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Thursday, November 21, 2019

Church asks Calif. justices to clarify a recent ruling

By Staff reports | Jan 26, 2009

Ming Chin

The Rev. Rick Warren

SAN FRANCISCO (Legal Newsline) - While several national leaders of religious denominations hailed a recent California Supreme Court ruling, one church that broke away from its leadership has asked the court to clarify its ruling.

The parish of St. James Episcopal Church in Newport Beach, Calif., filed a petition on Friday with the high court asking for a rehearing of its Jan. 5 decision that blocked the church from keeping its physical location since breaking with the denomination.

Despite most of the financial support for the churches stemming from local donations, three Southern California Episcopal churches in California that split from the national Episcopal church will have to return their houses of worship following the court's ruling.

"When it disaffiliated from the general church, the local church did not have the right to take the church property with it," Associate Supreme Court Justice Ming Chin wrote in the unanimous ruling.

But an attorney for St. James Church said the organization owns the deed to the building "free and clear." The most recent court action fulfills his pledge to continue the legal fight.

"The Episcopal Church hasn't contributed a dime to St. James in 50 years," attorney Eric Sohlgren said in published reports.

But the presiding bishop of the Episcopal Church, the Most Rev. Katharine Jefferts Schori, said church buildings and other property rightfully belong to the national church as "the product of legacies of generations before us," according to published reports.

The decision cast a shadow over other church denominations with congregations threatening to split or leave the larger organization, as many lawyers say the case sets a precedence that would apply.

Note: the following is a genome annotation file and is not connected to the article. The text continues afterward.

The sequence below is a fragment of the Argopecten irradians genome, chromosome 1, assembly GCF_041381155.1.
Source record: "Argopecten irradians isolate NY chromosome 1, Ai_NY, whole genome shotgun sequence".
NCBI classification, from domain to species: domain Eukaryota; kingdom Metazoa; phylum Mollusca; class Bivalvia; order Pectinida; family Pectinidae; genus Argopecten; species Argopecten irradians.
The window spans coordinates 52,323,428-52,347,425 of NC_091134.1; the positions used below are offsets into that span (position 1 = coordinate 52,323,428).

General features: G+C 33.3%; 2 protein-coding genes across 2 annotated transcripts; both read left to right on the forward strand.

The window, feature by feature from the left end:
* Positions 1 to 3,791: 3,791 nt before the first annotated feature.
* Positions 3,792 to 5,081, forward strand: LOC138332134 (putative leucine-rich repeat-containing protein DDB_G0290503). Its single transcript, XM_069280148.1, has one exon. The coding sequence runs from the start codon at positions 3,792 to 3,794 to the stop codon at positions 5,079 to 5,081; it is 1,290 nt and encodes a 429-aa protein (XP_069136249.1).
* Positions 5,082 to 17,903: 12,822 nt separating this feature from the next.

Last month about 700 individual churches left the Episcopal Church to form a conservative North American Episcopal Church. The rift followed the decision to appoint an only gay bishop to the Episcopal hierarchy. The state court's ruling could impact the conservative churches' legal right to continue to worship in their buildings.

Other denominations are encountering increasing division over the issue of gays and lesbians being allowed into the leadership of the church. Representatives from the United Methodist Church, Presbyterians and Seventh-day Adventists argued in support of the national Episcopal Church during the hearing.

"The other denominations that were with us were very pleased (with the ruling)," the Rt. Rev. Jon Bruno of the Episcopal Church said.

Evangelical pastor Rick Warren, who gave the opening prayer at President Barack Obama's inauguration last week, offered to open the campus of his mega church to those from the churches who might lose their buildings.

Warren, who drew criticism from many liberal leaders because of his support for a ban on same-sex marriages in California that passed in November, wrote a letter to 30 conservative Anglican leaders two days after the state Supreme Court's ruling.

"We stand in solidarity with them and with all orthodox, evangelical Anglicans," Warren wrote in an e-mail to Christianity Today, an evangelical magazine. "I offer the campus of Saddleback Church to any Anglican congregation who need a place to meet, or if you want to plant a new church congregation in south Orange County."

St. James Church said the state court should rehear the issue because in all previous court rulings, both sides have not been given the chance to fully present the merits of its case.

The court ruling issued by the state Supreme Court stated, "Both lower courts also decided the merits of the dispute over ownership of the local church - the trial court in favor of the local church and the Court of Appeal in favor of the general church. We will also decide this question, which the parties as well as various amici curiae have fully briefed."

But St. John's said the two lower court ruling did not all the evidence to be presented.

"The case is far from over yet," a conservative Episcopal Web site reported. "The first step, nevertheless, is to get the Supreme Court to acknowledge that it did not 'decide the case on the merits.' It should be an elementary concession for them to make, but we shall see."

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